WASHINGTON — Eight-term Rep. Kenny Marchant, who narrowly won reelection last November, is now the fourth Texas Republican congressman in recent days to pick retirement over an uphill fight for political survival next year.

The growing exodus — or “Texodus,” as Democrats have gleefully characterized the parade of departures — both reflects and accelerates the GOP’s fading grip on Texas. Three of the retirements come in highly competitive districts that Democrats have a good shot of flipping.

DRC_Kenny Marchant

Kenny Marchant

Marchant, R-Coppell, hung onto his seat with just 50.6% of the vote last fall. So his exit, made official Monday, likely makes it harder for Republicans to regain control of the House next year after getting clobbered in last year’s midterm elections.

The Republican, who will serve out the remainder of his term, said he was looking forward to spending more time with family after a four-decade career in public office that’s seen him serve as a Carrollton mayor and City Council member, a state representative and a member of Congress.

“What a wonderful opportunity it has been to serve them,” he said in a news release, referring to his constituents. “I want to thank them for trusting in me.”

A number of Democrats had already lined up to run in the district, which covers large sections of Dallas and Tarrant counties and includes DFW International Airport.

On the GOP side, former Irving Mayor Beth Van Duyne told The Dallas Morning News late Monday that she’s running and will soon make a formal campaign announcement. She had earlier posted on Facebook that Friday was her last day as regional director for the U.S. Department of Housing and Urban Development. Other potential GOP successors could include Matthew Marchant, the congressman’s son and a former Carrollton mayor.

The National Republican Congressional Committee, the House GOP’s campaign arm, vowed a robust defense.

“Simply put, this is a Republican seat and will remain a Republican seat in 2020,” said Rep. Tom Emmer, a Minnesota Republican who leads the committee.

Still, the growing list of retirements poses problems for Republicans.

Senior lawmakers don’t typically give up their seats voluntarily. Open seats are far harder and more costly to defend. Democrats have had a half-dozen Texas seats on their target list for months, and in February they placed four Lone Star State incumbents on a “retirement watch” list.Two of those are now retiring: Marchant and Rep. Pete Olson of Sugar Land, who announced he would not seek a seventh term on July 25.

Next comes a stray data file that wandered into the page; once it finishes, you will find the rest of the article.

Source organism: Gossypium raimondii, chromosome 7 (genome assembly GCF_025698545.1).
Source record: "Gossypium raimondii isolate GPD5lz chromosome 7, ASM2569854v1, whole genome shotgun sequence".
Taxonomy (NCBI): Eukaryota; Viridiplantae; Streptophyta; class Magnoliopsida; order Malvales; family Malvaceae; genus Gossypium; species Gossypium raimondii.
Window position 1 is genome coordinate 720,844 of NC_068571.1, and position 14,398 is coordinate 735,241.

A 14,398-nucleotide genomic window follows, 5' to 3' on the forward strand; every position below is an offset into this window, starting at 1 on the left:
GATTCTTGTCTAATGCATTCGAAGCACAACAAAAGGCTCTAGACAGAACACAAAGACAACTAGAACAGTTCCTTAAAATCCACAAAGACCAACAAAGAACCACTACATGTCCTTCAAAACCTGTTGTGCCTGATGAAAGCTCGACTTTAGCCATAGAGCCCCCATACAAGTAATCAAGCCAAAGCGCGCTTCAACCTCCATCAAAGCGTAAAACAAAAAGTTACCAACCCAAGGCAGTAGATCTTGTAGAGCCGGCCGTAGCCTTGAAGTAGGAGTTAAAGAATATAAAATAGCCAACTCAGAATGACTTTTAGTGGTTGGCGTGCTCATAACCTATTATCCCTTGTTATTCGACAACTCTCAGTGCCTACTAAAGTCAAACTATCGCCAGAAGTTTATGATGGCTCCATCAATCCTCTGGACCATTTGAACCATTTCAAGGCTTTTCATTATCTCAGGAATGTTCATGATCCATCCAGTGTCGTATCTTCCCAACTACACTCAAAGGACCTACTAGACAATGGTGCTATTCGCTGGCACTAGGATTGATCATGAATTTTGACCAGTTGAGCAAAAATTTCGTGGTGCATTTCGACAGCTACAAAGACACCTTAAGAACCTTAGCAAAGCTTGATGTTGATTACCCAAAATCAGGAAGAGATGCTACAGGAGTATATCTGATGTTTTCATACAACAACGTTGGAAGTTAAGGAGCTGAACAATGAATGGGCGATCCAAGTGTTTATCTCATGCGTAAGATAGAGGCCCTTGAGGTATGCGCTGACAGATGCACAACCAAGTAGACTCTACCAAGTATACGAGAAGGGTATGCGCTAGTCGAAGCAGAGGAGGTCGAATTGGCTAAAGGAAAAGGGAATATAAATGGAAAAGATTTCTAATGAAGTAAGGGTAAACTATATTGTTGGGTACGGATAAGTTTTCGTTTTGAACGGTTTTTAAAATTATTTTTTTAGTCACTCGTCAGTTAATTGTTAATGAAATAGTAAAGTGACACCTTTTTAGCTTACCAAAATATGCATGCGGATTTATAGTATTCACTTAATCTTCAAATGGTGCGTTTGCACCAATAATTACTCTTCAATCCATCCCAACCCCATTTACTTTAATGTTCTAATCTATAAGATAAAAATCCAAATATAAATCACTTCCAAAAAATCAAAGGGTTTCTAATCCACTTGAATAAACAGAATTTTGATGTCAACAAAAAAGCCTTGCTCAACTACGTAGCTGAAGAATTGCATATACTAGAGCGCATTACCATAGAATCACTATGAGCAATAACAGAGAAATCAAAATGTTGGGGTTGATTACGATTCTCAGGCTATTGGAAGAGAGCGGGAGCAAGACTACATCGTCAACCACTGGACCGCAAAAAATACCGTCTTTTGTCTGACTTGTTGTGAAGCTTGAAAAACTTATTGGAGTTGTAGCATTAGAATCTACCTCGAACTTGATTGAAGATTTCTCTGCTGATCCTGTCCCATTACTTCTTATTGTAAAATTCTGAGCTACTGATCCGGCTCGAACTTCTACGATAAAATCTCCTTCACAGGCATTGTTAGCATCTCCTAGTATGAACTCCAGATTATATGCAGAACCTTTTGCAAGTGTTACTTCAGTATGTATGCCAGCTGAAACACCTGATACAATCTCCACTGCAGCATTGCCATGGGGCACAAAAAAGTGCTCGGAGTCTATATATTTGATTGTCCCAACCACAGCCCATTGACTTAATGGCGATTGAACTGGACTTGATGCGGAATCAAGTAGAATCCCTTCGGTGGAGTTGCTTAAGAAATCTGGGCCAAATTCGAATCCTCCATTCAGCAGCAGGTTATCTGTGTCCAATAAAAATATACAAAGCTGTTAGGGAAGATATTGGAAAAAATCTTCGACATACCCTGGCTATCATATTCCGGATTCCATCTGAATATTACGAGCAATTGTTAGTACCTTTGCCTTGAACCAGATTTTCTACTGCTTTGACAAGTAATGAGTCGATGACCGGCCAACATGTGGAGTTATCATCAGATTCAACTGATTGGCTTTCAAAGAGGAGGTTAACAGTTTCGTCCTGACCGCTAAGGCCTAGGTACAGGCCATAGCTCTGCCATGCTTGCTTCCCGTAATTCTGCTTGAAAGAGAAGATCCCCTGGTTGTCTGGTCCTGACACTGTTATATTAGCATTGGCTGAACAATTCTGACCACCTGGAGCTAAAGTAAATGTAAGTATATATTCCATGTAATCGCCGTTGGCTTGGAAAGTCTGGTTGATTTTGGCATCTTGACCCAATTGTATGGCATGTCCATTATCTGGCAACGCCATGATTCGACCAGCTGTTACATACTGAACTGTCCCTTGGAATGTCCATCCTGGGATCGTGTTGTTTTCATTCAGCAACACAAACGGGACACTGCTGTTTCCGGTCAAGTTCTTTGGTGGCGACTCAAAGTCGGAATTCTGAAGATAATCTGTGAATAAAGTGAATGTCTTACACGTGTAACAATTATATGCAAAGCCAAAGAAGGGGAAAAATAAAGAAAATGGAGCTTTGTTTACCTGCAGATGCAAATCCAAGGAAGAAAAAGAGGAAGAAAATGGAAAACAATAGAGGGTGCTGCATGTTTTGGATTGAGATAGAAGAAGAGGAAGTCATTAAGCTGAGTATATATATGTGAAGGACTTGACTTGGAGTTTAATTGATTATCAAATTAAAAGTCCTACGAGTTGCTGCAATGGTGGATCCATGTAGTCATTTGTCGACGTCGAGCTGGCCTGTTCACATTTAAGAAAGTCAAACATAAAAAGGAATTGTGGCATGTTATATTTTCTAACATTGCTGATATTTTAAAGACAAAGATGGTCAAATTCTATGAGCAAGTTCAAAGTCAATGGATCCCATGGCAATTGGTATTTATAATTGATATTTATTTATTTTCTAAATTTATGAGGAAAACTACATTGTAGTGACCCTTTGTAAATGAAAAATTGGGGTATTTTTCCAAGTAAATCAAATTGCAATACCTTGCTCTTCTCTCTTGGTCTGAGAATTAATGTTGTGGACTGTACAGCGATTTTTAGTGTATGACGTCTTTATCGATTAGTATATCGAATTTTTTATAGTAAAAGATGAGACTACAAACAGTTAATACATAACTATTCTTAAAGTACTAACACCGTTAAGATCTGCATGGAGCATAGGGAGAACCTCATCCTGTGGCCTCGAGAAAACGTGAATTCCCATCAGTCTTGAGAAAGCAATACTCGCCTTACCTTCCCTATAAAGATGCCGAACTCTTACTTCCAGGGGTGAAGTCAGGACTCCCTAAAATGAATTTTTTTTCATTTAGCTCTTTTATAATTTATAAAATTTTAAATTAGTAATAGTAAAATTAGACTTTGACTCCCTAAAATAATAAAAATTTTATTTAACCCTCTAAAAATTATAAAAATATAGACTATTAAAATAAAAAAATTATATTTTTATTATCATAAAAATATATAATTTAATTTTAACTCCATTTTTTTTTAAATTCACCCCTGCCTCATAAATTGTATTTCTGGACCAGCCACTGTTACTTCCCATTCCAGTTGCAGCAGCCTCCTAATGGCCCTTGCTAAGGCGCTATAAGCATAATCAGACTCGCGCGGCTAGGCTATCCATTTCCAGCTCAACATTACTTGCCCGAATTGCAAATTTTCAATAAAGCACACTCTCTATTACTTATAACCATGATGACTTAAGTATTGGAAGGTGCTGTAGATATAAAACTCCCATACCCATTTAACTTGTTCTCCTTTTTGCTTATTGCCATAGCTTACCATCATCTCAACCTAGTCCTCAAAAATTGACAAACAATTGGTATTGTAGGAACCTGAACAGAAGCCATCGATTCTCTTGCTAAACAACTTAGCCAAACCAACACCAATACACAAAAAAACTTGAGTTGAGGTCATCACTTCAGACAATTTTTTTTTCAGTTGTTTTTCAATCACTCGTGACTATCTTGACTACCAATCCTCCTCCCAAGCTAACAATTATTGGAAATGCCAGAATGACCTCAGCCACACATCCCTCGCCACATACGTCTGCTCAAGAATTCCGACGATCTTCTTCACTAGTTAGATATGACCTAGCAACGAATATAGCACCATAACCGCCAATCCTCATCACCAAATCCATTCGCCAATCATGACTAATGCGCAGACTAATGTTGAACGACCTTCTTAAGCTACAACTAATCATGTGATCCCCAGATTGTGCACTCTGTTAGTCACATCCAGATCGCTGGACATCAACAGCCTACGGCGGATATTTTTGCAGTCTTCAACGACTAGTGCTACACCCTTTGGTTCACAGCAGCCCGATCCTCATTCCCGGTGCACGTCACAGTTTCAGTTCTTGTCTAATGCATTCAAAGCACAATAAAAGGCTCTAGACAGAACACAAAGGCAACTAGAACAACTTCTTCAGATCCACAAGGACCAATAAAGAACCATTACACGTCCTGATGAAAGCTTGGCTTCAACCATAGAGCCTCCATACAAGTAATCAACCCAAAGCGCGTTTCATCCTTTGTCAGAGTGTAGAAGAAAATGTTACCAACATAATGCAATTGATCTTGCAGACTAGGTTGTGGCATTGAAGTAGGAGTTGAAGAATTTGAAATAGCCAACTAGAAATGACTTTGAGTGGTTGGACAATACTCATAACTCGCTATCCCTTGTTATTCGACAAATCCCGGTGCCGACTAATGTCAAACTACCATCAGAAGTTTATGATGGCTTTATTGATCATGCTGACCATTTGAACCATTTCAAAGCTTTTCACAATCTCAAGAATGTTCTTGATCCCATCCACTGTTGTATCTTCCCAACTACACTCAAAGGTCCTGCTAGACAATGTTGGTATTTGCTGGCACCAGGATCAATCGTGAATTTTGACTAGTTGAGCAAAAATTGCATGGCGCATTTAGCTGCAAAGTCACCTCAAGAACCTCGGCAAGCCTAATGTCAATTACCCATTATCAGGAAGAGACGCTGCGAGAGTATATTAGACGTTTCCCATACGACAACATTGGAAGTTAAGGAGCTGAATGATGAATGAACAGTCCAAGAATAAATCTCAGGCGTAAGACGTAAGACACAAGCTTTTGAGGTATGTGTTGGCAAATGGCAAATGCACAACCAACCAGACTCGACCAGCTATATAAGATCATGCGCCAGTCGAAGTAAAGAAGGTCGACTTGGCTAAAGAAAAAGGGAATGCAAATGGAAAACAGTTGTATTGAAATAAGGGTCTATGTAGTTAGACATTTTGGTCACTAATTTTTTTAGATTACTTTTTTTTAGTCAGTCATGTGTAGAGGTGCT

Six days after Olson’s announcement, Rep. Mike Conaway of Midland, who lost the chairmanship of the Agriculture Committee when Republicans lost the House last year, held a news conference to share that he would retire after eight terms.

A day after that — last Thursday — Rep. Will Hurd announced his retirement.

Hurd is the only black Republican in the House and one of President Donald Trump’s most outspoken critics among House Republicans, distancing himself from Trump’s policies on immigrants and the border wall and invoking his experience as a CIA undercover officer to chastise the president for refusing to acknowledge Russia’s meddling in the 2016 election.

The Hurd seat has long been Texas’ toughest battleground, and he edged past Democrat Gina Ortiz Jones last year by fewer than 1,000 votes.

“The reality for vulnerable Washington Republicans of defending their deeply unpopular health care repeal agenda is setting in for Republican incumbents from Kenny Marchant to Will Hurd to Pete Olson,” said Rep. Cheri Bustos, chairwoman of the Democratic Congressional Campaign Committee.

Republicans are now grappling with the kind of challenge that was once unthinkable in a state where Democrats haven’t won statewide since 1994. Texas’ demographics continue to change — and its politics along with it. Backlash against Trump has provided a stiff headwind for fellow Republicans.

Sen. Ted Cruz last year edged past challenger Beto O’Rourke, now a Democratic presidential hopeful, by just 2.6 percentage points, the best showing for a Democrat in more than two decades. Statewide turnout for Democrats surged to a record level, too. And Democrats are investing more in Texas.